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100 Items That Disappear First

100 Items That Disappear First in a Disaster
(Have on Hand for Trade, Sale and Your Own Use)

1. Generators (Good ones cost dearly. Gas storage, risky, noisy target for thieves; maintenance, etc.)
2. Water Filters/Purifiers (Shipping delays increasing.)
3. Portable Toilets (Increasing in price every two months.)
4. Seasoned Firewood (About $100 per cord; wood takes 6 - 12 mos. to become dried, for home uses.)
5. Lamp Oil, Wicks, Lamps (First choice: Buy CLEAR oil. If scarce, stockpile ANY!)
6. Coleman Fuel (URGENT-Impossible to stockpile too much.)
7. Guns, Ammunition, Pepper Spray, Knives, Clubs, Bats & Slingshots
8. Hand-Can openers & hand egg beaters, whisks (Life savers!)
9. Honey/Syrups/white, brown sugars
10. Rice - Beans - Wheat
11. Vegetable oil (for cooking) (Without it food burns/must be boiled, etc.)
12. Charcoal & Lighter fluid (Will become scarce suddenly.)
13. Water containers (Urgent Item to obtain. Any size. Small: HARD CLEAR PLASTIC ONLY)
14. Mini Heater head (Propane) (Without this item, propane won't heat a room.)
15. Grain Grinder (Non-electric)
16. Propane Cylinders
17. Michael Hyatt's Y2K Survival Guide (BEST single survival guide for sound advice/tips.)
18. Mantles: Aladdin, Coleman, etc. (Without this item, longer-term lighting is difficult.)
19. Baby Supplies: Diapers/formula/ointments/aspirin, etc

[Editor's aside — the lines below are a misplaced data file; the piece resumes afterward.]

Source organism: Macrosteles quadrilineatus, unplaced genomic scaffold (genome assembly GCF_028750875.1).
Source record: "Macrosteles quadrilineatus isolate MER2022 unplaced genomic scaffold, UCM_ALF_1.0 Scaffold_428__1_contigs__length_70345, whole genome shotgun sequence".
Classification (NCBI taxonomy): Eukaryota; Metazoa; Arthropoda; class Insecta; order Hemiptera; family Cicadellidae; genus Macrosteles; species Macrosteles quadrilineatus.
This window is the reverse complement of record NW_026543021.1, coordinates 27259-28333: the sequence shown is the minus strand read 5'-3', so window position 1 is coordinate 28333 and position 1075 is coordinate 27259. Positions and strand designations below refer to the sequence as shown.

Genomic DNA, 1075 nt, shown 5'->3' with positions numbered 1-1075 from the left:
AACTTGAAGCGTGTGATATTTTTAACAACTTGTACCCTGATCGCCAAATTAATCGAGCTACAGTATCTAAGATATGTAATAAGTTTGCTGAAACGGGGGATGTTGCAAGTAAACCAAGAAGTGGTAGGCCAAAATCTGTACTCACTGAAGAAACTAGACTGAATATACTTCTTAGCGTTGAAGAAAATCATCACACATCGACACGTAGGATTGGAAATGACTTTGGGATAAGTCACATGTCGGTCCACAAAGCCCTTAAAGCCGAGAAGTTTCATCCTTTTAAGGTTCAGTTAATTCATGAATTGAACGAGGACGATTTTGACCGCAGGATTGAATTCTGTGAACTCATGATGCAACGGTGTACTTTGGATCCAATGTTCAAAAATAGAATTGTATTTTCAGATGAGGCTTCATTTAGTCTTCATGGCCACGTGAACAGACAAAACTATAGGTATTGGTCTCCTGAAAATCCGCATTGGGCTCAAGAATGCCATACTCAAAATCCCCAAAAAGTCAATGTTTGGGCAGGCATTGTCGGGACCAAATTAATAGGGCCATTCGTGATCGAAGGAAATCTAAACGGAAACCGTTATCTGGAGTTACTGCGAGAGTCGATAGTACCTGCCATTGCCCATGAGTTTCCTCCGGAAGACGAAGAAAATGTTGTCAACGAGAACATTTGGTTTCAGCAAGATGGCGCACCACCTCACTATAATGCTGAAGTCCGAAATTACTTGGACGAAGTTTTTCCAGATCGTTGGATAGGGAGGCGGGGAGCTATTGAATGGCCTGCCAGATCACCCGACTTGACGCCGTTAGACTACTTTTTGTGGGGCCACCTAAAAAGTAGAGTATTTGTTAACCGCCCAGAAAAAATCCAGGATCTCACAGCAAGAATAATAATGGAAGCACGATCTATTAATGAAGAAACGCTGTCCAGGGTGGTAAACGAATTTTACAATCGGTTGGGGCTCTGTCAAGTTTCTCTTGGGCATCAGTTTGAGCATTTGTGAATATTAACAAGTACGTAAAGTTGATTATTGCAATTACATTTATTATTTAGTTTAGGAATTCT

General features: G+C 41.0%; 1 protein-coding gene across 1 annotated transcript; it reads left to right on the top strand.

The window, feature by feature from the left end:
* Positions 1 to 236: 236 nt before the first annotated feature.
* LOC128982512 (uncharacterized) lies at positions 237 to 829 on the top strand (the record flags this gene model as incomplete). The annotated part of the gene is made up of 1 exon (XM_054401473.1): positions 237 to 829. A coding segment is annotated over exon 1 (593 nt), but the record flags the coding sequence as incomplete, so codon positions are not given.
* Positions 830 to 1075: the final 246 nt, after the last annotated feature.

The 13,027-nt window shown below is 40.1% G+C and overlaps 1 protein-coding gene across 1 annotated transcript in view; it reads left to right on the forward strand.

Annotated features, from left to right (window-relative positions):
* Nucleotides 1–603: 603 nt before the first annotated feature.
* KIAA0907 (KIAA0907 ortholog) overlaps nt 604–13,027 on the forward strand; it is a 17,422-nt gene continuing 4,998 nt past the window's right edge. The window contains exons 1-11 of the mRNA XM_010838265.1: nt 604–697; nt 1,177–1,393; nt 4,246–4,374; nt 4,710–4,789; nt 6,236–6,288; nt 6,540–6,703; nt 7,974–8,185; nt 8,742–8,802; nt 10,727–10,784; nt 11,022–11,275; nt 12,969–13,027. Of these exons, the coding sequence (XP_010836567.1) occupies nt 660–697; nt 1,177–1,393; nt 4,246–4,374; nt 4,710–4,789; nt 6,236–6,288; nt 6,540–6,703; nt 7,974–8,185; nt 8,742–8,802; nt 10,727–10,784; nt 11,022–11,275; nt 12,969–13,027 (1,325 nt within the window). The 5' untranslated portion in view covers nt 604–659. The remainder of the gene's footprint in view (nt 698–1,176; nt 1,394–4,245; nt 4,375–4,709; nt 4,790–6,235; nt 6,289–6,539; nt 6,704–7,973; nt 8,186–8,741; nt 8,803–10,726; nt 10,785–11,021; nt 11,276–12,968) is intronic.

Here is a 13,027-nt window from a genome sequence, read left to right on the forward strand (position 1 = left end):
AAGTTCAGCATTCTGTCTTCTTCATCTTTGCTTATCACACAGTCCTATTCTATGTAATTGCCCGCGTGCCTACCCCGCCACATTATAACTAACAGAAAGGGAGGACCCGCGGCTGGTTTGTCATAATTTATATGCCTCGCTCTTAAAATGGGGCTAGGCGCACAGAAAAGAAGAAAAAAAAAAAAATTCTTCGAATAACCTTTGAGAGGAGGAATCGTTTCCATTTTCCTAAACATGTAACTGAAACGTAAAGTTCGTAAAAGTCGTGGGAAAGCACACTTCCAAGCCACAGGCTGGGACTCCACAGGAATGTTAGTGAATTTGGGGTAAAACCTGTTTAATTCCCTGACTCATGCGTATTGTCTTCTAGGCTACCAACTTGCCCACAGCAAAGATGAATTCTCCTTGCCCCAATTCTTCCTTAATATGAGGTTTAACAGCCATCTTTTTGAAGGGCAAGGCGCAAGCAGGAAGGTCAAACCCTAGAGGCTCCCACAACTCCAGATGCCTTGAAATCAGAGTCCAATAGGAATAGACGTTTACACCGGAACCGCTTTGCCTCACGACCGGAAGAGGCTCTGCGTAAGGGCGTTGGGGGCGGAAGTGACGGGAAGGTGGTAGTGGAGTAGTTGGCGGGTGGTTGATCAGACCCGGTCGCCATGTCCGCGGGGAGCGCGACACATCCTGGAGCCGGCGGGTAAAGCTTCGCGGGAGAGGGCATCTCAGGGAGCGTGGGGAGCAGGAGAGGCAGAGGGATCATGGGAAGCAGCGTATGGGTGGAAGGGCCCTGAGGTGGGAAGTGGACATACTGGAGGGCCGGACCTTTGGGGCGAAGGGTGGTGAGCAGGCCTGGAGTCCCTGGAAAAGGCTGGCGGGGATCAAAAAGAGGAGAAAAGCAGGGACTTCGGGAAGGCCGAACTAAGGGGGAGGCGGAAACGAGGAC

20. Washboards, Mop Bucket w/wringer (for Laundry)
21. Cookstoves (Propane, Coleman & Kerosene)
22. Vitamins (Critical, due to daily canned food diets.)
23. Propane Cylinder Handle-Holder (Urgent: Small canister use is dangerous without this item.)
24. Feminine Hygiene/Hair care/Skin products
25. Thermal underwear (Tops and bottoms)
26. Bow saws, axes and hatchets & Wedges (also, honing oil)
27. Aluminum foil Reg. & Heavy. Duty (Great Cooking & Barter item)
28. Gasoline containers (Plastic or Metal)
29. Garbage bags (Impossible to have too many.)
30. Toilet Paper, Kleenex, paper towel
31. Milk - Powdered & Condensed (Shake liquid every 3 to 4 months.)
32. Garden seeds (Non-hybrid - Heirloom) (A MUST)
33. Clothes pins/line/hangers (A MUST)
34. Coleman's Pump Repair Kit: 1(800) 835-3278
35. Tuna Fish (in oil)
36. Fire extinguishers (or.. large box of Baking soda in every room...)
37. First aid kits
38. Batteries (all sizes...buy furthest-out for Expiration Dates)
39. Garlic, spices & vinegar, baking supplies
40. BIG DOGS (and plenty of dog food)
41. Flour, yeast & salt
42. Matches ( "Strike Anywhere" preferred. Boxed, wooden matches will go first.) waterproof with melted paraffin
43. Writing paper/pads/pencils/solar calculators
44. Insulated ice chests (good for keeping items from freezing in Wintertime)
45. Work boots, belts, Levis & durable shirts
46. Flashlights/LIGHT STICKS & torches, "No.76 Dietz" Lanterns